This case requires us to decide whether the Petitioner has proven enough facts to defeat the Department's contention of domicile. In light of the evidence in the record, we do not believe the Petitioner extinguished his Wisconsin residency nor did he establish a valid domicile in any of the states in which he lived during the years in question.

A similar Wisconsin case is particularly instructive. Litzkow v. Wisconsin Department of Taxation, Dane County Circuit Court (February 10, 1960) (Case 241A) affirming 4 WBTA 279 (1956). In Litzkow, the taxpayer left Wisconsin to work in Alaska. The court noted that it was apparent that the taxpayer had intentions of staying in Alaska if things worked out well for him there. However, it concluded that he did not reach the point of pulling up his roots in Wisconsin and putting them in Alaska. "Although he started to put one foot in Alaska he kept the other foot firmly anchored in Wisconsin and ultimately pulled back from Alaska along with his employer." Id. When the company's work ended there, the Petitioner moved back to Wisconsin.

In Lizkow, the Petitioner had made overtures to establish a new domicile, but did not relinquish similar ties in Wisconsin. For example, he did obtain a driver's license and a fishing license in Alaska and even registered a car there. In addition, he filed income tax returns in Alaska. He did also file Wisconsin tax returns listing a Wisconsin address. He also renewed a Wisconsin driver's license during the period under review. Id.

The Petitioner in the instant cases made similar efforts to leave Wisconsin. In 1999, he moved to Louisiana for a work project but, as in Lizkow, the work did not last. He then moved on to the State of Washington in late 2000 where again the work project did not last. When he was laid off there, like the Petitioner in Litzkow, this Petitioner moved back to Wisconsin. During 2001 and 2002, this Petitioner did not obtain (or did not produce evidence of) a driver's license in any other state, nor did he produce evidence of voter registrations, insurance policies, vehicle registrations, memberships or associations which might demonstrate the setting down of roots. We do know the Petitioner ultimately did move back to Wisconsin, albeit to care for his ailing mother, that he used a Wisconsin address on his 2002 federal tax return,(3) and, although he claimed to have moved back only temporarily, he renewed his Wisconsin driver's license in 2003. Thus, we find this Petitioner similarly had not completed the process of extricating himself from the outer reaches of the taxing authority of the State of Wisconsin in 2001 and 2002 before returning to Wisconsin in 2003.

As for the period when he left Wisconsin the second time, we find that again Petitioner made a move to another state, this time Louisiana, but again failed to put down the sort of roots required to establish a new domicile. As with his previous moves, he did not obtain a driver's license, he claims to have filed a tax return in Louisiana in 2005 but the state denies ever receiving it, he has shown no driver's license, voter registration, insurance policies, or other indicia of permanence. In fact, Petitioner moved on to Florida during 2006. Also in 2006, Petitioner bought a vehicle which he registered in Wisconsin in admitted contemplation of returning to this state. It is clear that no new home was established and "permanently occupied" as per Baker. Thus, we further find that the Petitioner failed to extinguish his Wisconsin residency for the purposes of taxation in the year 2006.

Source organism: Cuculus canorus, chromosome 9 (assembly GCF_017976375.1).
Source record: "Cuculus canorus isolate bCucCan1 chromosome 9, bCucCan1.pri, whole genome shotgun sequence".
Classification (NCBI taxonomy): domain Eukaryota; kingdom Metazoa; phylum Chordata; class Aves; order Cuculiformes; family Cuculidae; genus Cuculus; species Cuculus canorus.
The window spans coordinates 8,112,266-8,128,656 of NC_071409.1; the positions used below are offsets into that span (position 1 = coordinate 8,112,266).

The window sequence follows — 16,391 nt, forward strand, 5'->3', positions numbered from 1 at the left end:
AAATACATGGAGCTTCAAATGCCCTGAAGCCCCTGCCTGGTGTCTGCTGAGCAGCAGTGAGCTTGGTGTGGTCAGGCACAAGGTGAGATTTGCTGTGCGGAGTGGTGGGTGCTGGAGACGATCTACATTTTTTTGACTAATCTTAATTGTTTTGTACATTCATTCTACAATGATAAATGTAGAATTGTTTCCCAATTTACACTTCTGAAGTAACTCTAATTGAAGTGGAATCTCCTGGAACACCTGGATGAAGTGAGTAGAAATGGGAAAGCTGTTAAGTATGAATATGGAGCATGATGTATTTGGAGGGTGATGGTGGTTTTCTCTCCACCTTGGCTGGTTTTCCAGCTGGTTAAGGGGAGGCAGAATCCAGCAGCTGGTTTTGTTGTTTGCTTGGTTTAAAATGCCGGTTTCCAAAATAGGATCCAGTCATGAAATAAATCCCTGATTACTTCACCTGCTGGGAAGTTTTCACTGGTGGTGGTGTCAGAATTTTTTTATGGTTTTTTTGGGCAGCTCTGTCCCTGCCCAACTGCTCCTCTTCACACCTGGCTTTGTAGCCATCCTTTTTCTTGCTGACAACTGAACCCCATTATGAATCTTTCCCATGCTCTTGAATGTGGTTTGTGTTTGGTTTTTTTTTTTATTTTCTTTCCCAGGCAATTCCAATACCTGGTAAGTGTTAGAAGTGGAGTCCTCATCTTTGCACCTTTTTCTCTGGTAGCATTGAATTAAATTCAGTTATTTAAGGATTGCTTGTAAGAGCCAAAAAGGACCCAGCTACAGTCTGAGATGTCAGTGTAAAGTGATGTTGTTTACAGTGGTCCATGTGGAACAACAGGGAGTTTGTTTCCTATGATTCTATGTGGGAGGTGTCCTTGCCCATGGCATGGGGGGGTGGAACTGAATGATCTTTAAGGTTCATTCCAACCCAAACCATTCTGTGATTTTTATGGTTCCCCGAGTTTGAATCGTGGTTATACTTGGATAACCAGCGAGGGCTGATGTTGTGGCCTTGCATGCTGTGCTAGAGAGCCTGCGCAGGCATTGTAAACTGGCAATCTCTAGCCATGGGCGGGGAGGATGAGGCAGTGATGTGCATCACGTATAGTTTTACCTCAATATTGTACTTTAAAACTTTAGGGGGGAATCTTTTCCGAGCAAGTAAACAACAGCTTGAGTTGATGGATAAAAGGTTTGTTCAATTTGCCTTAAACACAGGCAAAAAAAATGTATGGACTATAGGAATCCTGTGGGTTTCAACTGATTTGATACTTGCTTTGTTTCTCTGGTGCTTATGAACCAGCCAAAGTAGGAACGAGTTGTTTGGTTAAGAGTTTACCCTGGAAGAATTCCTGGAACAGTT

The taxpayer has an obligation to make clear his change of domicile in order to avoid the reach of taxation by this state. In Petitioner's own words in his letter of October 31, 2010, he said as much: ". . . regarding my using a Wisconsin driver's license and having vehicles registered in Wisconsin for the years 2003-2007, it was my oversight in not getting everything changed over when I moved." (Petitioner's October 31, 2010 letter included in Exhibit 15.) In this state, the bar is high. Petitioner has not quite reached it.

There are many actions one may take to establish a new domicile. Our fact-intensive review looks at the totality of the circumstances to see whether, taken together, these actions show a genuine effort to move one's residence. Although the Petitioner did not physically reside in Wisconsin during the years under review, we find that he did not sufficiently cut his ties with Wisconsin nor did he establish permanent residency in another state.


1. Petitioner has not met his burden to show that he was not domiciled in the State of Wisconsin during the tax years at issue.

2. Petitioner has, therefore, not met his burden to show that the Department's assessments were incorrect insofar as liability was concerned.

3. The Department's agent testified and the assessment itself noted that the initial assessments were based on departmental estimates. The W-2s and 1099s incorporated in the federal tax returns which were introduced into evidence provide more exact indicia of income to overcome the Department's estimates.

4. The assessments have been properly revised to reflect calculations of tax and interest based upon the more exact income figures introduced into the record and used on Petitioner's now-filed Wisconsin State Income Tax Returns. Negligence penalties have been waived.


The Department's actions denying the Petitions for Redetermination are affirmed. Petitioner has filed Wisconsin tax returns for the years at issue. The Assessments have been revised to reflect the Petitioner's actual income for the years in question. The Assessments are upheld, as modified.

Dated at Madison, Wisconsin, this 19th day of August, 2013.


Lorna Hemp Boll, Chair

Roger W. LeGrand, Commissioner


1 The Department submitted a proposed statement of facts with its post-trial brief and the Petitioner's letter has included facts adduced at trial. We have made selections from both with edits for form, content, and punctuation.

2 In Campbell, the Petitioner himself had not set foot in Wisconsin for approximately seven years, but his family remained in Wisconsin.

3 We note that Petitioner testified at trial that he thought one was supposed to use the address where you lived during that tax year as the address on the return. Final Decision & Order